Former Russian President and Prime Minister Dmitry Medvedev, who has vociferously supported President Vladimir Putin’s war on Ukraine and now serves as No. 2 on the powerful Security Council, also weighed in on the Italian crisis. On his Telegram channel, Medvedev published an image with photos of outgoing British Prime Minister Boris Johnson and Draghi with a third frame containing only a question mark, a clear allusion to who might be next out of office among Europe’s biggest Ukraine backers. A few weeks ago, when Draghi joined French President Emmanuel Macron and German Chancellor Olaf Scholz in visiting Kyiv, Medvedev insulted the trio, calling them “eaters of frogs, sausages, and pasta.”

Medvedev’s post is clearly part of an attempt to sell the idea that European leaders are now paying the price of their opposition to Russia’s actions in Ukraine. However, in the U.K., it is unlikely that a new prime minister would be in any way sympathetic to Russia and its colonial ambitions in Ukraine, and thus not likely to shift the course of staunch British support for the Ukrainians.

The situation in Italy is different. The governmental crisis has domestic roots and reflects in part the Five Star Movement’s desperation to differentiate itself from the government to win back some of the votes it has lost over the past four years. It also shows the lack of political experience, capacity, and skill of its current leader, the academic-turned-politician Conte.

The Prospect of Snap Elections

The crisis can benefit Russia mainly if Draghi cannot muster support to maintain his government and Italy goes to snap elections, likely to be conducted this autumn. In addition to Draghi, the current government is centered around a number of personalities who also are historically Atlanticist — including Cabinet ministers such as Lorenzo Guerini (Defense), Giancarlo Giorgetti (Economic Development) – or who have become Atlanticist more recently, such as Di Maio. Yet the government also contains political leaders who have never hidden their pro-Russian stances. In addition to Conte, they include the historical heavyweights of the center-right coalition, now part of the government, such as the leader of the far-right League party, Matteo Salvini, and four-time Prime Minister Silvio Berlusconi.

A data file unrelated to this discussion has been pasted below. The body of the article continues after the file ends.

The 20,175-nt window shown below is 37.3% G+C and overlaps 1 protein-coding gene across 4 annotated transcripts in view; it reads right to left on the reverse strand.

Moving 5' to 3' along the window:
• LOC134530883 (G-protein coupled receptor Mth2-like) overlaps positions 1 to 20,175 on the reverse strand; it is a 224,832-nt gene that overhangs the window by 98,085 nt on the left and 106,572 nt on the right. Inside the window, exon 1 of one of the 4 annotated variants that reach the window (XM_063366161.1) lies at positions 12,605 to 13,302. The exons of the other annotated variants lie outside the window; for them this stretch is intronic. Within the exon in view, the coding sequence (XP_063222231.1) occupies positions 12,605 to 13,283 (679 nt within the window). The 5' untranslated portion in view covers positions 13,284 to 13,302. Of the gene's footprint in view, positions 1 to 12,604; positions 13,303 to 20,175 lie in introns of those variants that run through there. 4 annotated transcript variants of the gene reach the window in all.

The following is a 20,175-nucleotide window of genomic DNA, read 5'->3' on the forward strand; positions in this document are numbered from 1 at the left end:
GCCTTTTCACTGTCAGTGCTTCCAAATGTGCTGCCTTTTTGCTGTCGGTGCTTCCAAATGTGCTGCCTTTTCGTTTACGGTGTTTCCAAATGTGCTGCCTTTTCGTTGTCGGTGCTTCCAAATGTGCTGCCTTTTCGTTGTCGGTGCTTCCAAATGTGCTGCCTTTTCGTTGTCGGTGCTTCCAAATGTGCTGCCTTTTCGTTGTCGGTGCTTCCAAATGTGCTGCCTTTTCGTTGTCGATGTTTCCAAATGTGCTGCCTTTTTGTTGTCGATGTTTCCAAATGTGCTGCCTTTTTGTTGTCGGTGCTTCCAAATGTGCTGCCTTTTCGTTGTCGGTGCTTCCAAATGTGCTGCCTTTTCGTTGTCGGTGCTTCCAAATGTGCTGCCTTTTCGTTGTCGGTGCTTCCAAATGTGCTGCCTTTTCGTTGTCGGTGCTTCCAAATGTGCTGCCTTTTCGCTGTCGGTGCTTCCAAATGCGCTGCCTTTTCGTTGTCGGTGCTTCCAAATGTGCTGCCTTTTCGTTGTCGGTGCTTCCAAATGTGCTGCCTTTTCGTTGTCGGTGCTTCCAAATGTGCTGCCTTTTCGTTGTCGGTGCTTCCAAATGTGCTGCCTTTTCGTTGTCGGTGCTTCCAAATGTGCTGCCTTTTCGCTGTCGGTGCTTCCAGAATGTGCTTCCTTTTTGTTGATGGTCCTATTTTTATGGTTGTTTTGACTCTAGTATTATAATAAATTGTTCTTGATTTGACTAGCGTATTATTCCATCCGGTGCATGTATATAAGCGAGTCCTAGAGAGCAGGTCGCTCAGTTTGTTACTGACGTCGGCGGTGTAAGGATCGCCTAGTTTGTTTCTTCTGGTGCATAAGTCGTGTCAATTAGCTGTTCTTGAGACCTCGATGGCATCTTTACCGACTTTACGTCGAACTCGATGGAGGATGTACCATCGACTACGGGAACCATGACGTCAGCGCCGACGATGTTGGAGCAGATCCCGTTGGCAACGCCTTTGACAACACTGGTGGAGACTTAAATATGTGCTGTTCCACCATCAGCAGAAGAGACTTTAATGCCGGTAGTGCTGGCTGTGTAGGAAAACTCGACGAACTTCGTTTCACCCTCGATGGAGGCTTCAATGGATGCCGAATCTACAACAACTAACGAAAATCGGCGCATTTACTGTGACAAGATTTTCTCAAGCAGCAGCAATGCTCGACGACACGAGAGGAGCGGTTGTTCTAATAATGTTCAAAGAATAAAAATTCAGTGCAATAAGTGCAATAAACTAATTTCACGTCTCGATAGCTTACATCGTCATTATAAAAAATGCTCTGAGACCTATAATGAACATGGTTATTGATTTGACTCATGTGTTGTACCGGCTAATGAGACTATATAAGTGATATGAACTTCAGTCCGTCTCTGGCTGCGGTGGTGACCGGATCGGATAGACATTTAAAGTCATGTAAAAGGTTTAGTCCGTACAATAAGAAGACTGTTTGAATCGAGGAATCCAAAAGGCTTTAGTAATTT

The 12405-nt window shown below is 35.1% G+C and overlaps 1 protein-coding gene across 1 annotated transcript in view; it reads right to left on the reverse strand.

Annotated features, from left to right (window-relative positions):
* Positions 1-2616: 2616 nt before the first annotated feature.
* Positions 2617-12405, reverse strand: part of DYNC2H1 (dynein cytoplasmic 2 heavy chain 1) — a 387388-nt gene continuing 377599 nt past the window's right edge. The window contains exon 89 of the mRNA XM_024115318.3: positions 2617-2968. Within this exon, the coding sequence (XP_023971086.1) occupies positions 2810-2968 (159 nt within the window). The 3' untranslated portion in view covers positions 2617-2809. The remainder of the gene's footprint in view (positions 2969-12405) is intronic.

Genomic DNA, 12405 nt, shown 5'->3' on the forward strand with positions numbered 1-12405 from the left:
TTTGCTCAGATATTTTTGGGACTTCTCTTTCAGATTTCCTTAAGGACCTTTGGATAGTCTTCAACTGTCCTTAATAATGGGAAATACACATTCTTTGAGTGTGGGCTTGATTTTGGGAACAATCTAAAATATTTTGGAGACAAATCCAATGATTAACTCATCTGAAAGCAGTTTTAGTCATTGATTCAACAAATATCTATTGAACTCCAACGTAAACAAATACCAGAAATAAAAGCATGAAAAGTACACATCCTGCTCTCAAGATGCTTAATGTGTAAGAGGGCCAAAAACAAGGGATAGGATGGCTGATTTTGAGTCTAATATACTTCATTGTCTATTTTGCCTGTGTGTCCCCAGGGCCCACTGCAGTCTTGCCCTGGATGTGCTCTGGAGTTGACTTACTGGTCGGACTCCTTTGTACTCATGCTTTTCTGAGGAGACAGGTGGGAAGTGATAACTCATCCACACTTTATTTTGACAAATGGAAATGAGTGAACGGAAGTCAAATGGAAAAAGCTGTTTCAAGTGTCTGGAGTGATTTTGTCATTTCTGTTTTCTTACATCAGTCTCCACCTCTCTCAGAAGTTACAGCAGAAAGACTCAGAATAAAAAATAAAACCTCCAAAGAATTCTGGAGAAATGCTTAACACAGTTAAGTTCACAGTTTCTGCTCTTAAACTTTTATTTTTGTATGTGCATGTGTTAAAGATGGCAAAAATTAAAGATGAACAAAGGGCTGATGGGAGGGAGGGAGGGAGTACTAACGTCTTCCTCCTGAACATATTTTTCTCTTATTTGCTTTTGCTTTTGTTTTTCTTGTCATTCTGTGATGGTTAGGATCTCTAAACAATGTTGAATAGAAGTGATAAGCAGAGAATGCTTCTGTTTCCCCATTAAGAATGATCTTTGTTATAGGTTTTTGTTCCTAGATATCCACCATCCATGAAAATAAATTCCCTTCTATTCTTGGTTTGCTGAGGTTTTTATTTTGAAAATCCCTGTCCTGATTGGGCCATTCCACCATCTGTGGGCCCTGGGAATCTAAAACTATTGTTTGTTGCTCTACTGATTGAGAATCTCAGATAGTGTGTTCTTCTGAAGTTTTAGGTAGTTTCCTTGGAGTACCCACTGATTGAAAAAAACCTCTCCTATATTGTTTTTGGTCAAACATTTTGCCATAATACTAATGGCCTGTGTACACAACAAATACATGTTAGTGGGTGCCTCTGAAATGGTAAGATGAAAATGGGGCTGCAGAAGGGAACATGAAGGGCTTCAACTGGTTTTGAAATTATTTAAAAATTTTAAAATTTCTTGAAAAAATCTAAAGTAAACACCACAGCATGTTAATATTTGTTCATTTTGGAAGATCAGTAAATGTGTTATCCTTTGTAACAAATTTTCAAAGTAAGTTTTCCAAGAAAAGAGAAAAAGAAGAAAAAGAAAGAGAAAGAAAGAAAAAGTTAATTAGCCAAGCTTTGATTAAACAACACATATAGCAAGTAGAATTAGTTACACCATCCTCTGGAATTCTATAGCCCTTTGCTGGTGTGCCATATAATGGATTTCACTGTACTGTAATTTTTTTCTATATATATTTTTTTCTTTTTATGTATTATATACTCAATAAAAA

Should Italy conduct early elections (it currently is due for elections next year), the center-right coalition likely would win and adopt a more friendly approach towards Russia. Moreover, in the event of an electoral campaign in which the outcomes of the Russian war in Ukraine shape public perceptions and inform the agenda, Russia will have plenty of opportunities to interfere. It could, for instance, launch coordinated campaigns on social media to amplify its message, or exploit politicians aiming to strengthen their electoral appeal among the large portions of the Italian public opinion who oppose Italian support for Ukraine.

Given Italy’s historical diplomatic record and the persistent clichés of Rome always being ready to shift sides and never finishing a war in the same alliance, Italian politicians should consider how this reputation undermines Rome’s diplomatic status, particularly as the Russian war of aggression in Ukraine is not just another local conflict. Rather, it is the Russian attempt to question the very features of the European security architecture based on NATO and the European Communities (later European Union). Although it was on the losing side in World War II, Italy was a founding member of both of those institutions and greatly benefited from them — Italy could focus primarily on rebuilding its economy without spending too much on defense thanks to the NATO umbrella, and European integration benefitted Italian industry significantly, helping it become the second-largest manufacturing economy on the continent.

So, just as the current crisis is a golden opportunity for Moscow to achieve a significant political goal — undermining Italy’s pro-Ukraine and Atlanticist stance with minimal effort — Italian party leaders risk accelerating that trend with their own whims and political desperation.

IMAGE: Prime Minister of Italy Mario Draghi (L) shakes hands with Ukrainian President Volodymyr Zelenskyy following their meeting in Mariinsky Palace, in Kyiv, on June 16, 2022. Draghi was among the European Union’s most powerful leaders visiting Ukraine on June 16 and embracing its bid to be accepted as a candidate for EU membership, in a powerful symbol of support in Kyiv’s battle against Russia’s invasion. (Photo by SERGEI SUPINSKY/AFP via Getty Images)